View Full Version : OT Yamaha 650 cam chain tool

04-20-2005, 07:19 AM
Been playing with an '81 650 XS vertical twin this winter.Tires, chain and sprokets, electrical, misc. Though I was ready for spring when the head gasket gave up at an oil passage. Per Clymer manual and mikesxs.net the overhead cam chain has to be broken to get the head off and doesn't have a masterlink and the replacement has to be rivited on with a special tool (about $40.00). Any easier softer way?

04-20-2005, 08:38 AM
It's been a while since Iv'e worked on one of those but I don't recall having to break the chain. I think all you do is unbolt the cam chain sprocket and pull the cam out of the head. The chain then just kinda hangs there and the head can come off.

Hang the chain up with a piece of wire. This will help rethreading it back up throught the head.

One other thing. When you pull the head, make sure you keep track of any shuffle pins (hollow dowels) and any of the other seals they might use (should be with head gasket set).

What your talking about is when you might want to replace the chain without pulling the head and splitting the crankcase. If you decide to replace the chain, make sure you keep track of both ends of it when you cut it. If you loose it down into the engine you will have to take the crankcase apart to rethread it around the crank.


[This message has been edited by topct (edited 04-20-2005).]

[This message has been edited by topct (edited 04-20-2005).]

04-20-2005, 08:39 AM
The chain breaker-riveter tools are about $50 and up. I've never seen a high-speed chain that uses a master link, as they are nowhere nearly as secure as riveted.

Looks like an easy home shop project to build one. http://altura.speedera.net/ccimg.catalogcity.com/210000/210900/210963/products/5743388.jpg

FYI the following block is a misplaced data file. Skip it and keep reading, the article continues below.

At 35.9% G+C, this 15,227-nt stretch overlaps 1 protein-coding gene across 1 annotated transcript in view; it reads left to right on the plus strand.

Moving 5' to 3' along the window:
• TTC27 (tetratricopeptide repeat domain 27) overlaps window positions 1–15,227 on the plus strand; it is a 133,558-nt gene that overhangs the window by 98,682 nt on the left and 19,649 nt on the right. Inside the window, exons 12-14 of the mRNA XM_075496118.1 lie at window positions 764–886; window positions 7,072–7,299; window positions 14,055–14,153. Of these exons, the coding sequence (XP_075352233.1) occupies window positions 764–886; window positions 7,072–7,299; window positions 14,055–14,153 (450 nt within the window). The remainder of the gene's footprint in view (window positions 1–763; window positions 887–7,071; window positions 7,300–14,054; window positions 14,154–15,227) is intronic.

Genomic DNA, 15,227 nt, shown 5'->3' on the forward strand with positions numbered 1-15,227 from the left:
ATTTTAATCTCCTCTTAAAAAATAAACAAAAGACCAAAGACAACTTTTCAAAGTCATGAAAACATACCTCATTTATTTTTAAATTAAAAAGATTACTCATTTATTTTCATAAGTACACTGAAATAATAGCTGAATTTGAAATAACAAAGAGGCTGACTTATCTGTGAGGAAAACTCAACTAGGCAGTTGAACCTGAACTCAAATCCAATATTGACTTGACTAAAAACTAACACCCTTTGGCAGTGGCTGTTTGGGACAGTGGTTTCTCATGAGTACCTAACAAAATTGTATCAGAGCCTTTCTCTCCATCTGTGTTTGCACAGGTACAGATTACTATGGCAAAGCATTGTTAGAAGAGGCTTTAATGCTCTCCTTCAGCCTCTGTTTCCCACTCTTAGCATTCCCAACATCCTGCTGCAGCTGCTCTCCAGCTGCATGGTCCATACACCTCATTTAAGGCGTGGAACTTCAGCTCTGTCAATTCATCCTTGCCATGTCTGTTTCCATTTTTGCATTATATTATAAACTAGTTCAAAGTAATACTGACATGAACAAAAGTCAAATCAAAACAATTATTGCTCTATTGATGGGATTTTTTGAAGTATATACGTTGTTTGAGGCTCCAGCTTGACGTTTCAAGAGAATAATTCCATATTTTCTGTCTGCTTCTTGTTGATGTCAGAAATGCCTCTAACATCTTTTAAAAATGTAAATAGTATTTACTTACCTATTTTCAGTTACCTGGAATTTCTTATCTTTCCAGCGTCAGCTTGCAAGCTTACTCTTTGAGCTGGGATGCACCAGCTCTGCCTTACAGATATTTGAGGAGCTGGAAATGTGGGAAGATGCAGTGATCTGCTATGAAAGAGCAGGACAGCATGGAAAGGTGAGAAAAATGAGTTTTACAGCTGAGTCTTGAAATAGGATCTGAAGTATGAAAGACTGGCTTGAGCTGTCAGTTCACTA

Barry Milton

Michael Moore
04-20-2005, 09:28 AM
The riveter is just a little press, so you could make a pointy die block and squeeze it with a vise grip. The ends of the rivet master link pins should have a little dimple in the end to locate the die and make them spread easier.


04-20-2005, 09:47 AM
I may have been mistaken about unbolting the cam sproket. It may be it, and the cam are one piece. If so, you may have to back off or remove the tensioner to give you enough slack to pull the chain up and off the sprocket.

Sorry about the confusion, it's been awhile.


04-20-2005, 11:33 AM
Thank you. Thank you.

Topct, hope you are right. Would sure like to avoid breaking the chain for a simple gasket job.

Otherwise it sounds like a HSM project to me too just didn't know what it looked like. Made a chain breaker for the rear drive chain already. Think I'll order a couple of extra links to test the riviter on.

Wonder what the point angle should be? Any thing else you can think of?

04-20-2005, 12:04 PM
Triple check the timing before you button it up. There are timing marks for this. And rotate the engine by hand a couple of times. There is no room for any error.

Make double sure you get all the dowels and seals back in where they belong.

Don't reuse any seals that go in there.

Do get a top end gasket set and replace "all" the gaskets.

Do not use any gasket cement or coating on the head gasket. It needs to float somewhat.

Do use gasket cement everywhere else. I recomend Either Yamabond (Yamaha dealer) or another version, a product called Threebond liquid gasket #1104.

Good luck,


04-20-2005, 08:41 PM
The old Hondas had the spocket bolted to the cam and things worked as topct said.
Don't know about your machine though.


J. Randall
04-20-2005, 11:38 PM
I put a new cam chain in a 70 model that had broke, and I don't remember having to get a special tool. I think the replacement back then had a masterlink, but maybe that has changed. I had a 72 later that I didn't break in right and glazed the rings. I had the head and jug off of it later and ringed it and ground the valves and I don't remember having to break the chain, and it was low enough mileage I know I didn't replace the chain. James